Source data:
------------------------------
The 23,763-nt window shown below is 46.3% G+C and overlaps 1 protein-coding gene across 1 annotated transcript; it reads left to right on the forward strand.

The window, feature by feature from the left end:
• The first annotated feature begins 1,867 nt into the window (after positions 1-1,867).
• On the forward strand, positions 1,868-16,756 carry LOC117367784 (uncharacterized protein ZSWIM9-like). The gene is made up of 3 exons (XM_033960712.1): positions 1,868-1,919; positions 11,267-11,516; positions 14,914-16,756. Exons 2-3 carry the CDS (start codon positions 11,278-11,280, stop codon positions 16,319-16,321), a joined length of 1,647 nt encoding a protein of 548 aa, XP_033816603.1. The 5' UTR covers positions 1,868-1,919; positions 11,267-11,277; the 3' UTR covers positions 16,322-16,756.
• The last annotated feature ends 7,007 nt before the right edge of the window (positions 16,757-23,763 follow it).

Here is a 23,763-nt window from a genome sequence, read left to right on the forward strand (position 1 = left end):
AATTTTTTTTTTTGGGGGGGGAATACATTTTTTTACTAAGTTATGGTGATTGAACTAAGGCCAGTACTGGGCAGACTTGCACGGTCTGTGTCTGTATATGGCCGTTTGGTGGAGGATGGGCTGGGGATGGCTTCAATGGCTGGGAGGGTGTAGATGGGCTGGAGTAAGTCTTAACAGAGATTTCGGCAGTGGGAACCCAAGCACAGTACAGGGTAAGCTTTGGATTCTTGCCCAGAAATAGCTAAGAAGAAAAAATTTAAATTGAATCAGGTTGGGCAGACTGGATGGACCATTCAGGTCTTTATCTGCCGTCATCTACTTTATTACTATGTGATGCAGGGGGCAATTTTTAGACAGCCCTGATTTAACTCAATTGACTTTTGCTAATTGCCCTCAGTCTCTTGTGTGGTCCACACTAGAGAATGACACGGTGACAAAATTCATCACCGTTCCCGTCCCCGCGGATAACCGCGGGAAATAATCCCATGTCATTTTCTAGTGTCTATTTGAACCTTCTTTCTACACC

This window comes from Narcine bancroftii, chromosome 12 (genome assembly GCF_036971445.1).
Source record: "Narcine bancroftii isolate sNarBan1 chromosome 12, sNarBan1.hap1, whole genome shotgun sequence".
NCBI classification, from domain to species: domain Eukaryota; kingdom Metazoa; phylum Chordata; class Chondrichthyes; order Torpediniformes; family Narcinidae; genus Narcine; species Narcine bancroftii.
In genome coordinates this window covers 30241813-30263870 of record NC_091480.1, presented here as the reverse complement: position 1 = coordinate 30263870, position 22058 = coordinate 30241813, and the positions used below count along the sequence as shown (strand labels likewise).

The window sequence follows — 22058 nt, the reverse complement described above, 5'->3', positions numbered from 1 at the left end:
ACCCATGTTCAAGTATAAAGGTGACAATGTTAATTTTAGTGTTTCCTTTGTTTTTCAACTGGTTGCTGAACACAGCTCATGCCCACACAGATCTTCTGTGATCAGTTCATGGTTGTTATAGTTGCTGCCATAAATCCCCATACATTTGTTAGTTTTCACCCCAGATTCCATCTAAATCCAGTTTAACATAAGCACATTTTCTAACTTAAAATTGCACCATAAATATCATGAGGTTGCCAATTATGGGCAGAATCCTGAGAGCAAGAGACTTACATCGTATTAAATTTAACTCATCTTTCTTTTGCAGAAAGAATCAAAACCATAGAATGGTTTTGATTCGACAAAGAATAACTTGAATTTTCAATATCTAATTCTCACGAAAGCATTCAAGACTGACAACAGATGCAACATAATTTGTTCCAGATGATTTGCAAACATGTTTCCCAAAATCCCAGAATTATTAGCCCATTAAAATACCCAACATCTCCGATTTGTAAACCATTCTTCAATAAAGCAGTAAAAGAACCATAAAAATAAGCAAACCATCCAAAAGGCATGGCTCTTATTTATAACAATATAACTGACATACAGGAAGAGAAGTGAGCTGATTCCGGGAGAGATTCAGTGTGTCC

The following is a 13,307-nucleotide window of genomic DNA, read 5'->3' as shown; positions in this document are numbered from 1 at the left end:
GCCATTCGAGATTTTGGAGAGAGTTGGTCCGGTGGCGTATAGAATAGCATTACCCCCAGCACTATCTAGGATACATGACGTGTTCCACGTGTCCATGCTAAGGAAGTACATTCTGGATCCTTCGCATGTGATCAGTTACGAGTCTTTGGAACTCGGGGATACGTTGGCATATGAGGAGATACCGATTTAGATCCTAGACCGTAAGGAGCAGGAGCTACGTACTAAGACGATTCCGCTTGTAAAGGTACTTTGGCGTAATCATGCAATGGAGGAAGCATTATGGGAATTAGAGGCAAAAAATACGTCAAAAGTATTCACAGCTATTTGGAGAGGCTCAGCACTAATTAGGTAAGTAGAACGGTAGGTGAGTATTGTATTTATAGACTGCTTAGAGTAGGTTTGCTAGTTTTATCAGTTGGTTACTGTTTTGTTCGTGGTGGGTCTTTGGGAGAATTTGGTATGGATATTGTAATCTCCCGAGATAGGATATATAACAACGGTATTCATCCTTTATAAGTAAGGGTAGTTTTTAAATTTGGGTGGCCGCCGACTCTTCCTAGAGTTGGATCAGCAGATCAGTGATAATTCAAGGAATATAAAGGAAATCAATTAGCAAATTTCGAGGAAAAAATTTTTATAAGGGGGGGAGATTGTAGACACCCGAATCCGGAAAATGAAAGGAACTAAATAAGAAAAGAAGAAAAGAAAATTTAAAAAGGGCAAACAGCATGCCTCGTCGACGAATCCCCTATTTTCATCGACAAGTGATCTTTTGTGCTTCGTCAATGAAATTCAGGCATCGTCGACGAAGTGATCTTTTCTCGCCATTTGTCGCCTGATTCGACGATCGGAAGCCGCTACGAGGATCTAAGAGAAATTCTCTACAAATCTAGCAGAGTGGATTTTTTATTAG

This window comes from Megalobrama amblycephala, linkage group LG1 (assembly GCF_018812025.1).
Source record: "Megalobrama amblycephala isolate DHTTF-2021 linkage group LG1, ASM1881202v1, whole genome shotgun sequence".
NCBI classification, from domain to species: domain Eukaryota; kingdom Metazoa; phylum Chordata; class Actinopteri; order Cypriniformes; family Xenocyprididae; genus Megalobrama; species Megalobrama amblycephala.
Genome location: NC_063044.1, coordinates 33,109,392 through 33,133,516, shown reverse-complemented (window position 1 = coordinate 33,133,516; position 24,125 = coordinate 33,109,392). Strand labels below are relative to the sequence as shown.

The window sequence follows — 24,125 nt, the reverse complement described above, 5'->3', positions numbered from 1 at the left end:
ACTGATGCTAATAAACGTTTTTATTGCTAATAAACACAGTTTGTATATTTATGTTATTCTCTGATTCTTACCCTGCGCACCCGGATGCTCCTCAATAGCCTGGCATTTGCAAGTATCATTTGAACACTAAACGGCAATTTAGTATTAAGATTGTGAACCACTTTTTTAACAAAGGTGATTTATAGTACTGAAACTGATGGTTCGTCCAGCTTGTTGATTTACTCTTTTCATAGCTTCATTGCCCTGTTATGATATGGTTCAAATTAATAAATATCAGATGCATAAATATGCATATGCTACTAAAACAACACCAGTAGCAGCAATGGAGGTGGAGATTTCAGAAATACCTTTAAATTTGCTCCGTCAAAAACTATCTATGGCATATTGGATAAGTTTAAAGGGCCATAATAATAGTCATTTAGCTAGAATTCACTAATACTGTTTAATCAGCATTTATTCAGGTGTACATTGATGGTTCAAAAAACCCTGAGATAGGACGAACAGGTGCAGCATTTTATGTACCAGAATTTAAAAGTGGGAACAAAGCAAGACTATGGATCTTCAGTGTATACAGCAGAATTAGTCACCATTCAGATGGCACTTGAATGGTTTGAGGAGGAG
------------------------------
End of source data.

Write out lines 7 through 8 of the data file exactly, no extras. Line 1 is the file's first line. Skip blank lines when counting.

AATTTTTTTTTTTGGGGGGGGAATACATTTTTTTACTAAGTTATGGTGATTGAACTAAGGCCAGTACTGGGCAGACTTGCACGGTCTGTGTCTGTATATGGCCGTTTGGTGGAGGATGGGCTGGGGATGGCTTCAATGGCTGGGAGGGTGTAGATGGGCTGGAGTAAGTCTTAACAGAGATTTCGGCAGTGGGAACCCAAGCACAGTACAGGGTAAGCTTTGGATTCTTGCCCAGAAATAGCTAAGAAGAAAAAATTTAAATTGAATCAGGTTGGGCAGACTGGATGGACCATTCAGGTCTTTATCTGCCGTCATCTACTTTATTACTATGTGATGCAGGGGGCAATTTTTAGACAGCCCTGATTTAACTCAATTGACTTTTGCTAATTGCCCTCAGTCTCTTGTGTGGTCCACACTAGAGAATGACACGGTGACAAAATTCATCACCGTTCCCGTCCCCGCGGATAACCGCGGGAAATAATCCCATGTCATTTTCTAGTGTCTATTTGAACCTTCTTTCTACACC

This window comes from Narcine bancroftii, chromosome 12 (genome assembly GCF_036971445.1).